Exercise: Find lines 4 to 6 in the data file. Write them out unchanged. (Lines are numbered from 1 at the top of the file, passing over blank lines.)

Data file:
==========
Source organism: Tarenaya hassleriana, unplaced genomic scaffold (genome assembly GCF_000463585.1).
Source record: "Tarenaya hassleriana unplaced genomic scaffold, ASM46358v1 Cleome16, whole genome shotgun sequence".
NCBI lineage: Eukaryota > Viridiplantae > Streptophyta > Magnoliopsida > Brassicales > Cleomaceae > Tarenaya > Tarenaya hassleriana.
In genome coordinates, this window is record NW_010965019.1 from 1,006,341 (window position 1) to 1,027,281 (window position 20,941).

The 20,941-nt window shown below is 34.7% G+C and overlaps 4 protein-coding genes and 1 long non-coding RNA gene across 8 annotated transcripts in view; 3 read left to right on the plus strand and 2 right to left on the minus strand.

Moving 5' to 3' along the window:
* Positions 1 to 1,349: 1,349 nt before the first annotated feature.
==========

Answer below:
In genome coordinates, this window is record NW_010965019.1 from 1,006,341 (window position 1) to 1,027,281 (window position 20,941).

The 20,941-nt window shown below is 34.7% G+C and overlaps 4 protein-coding genes and 1 long non-coding RNA gene across 8 annotated transcripts in view; 3 read left to right on the plus strand and 2 right to left on the minus strand.

Moving 5' to 3' along the window: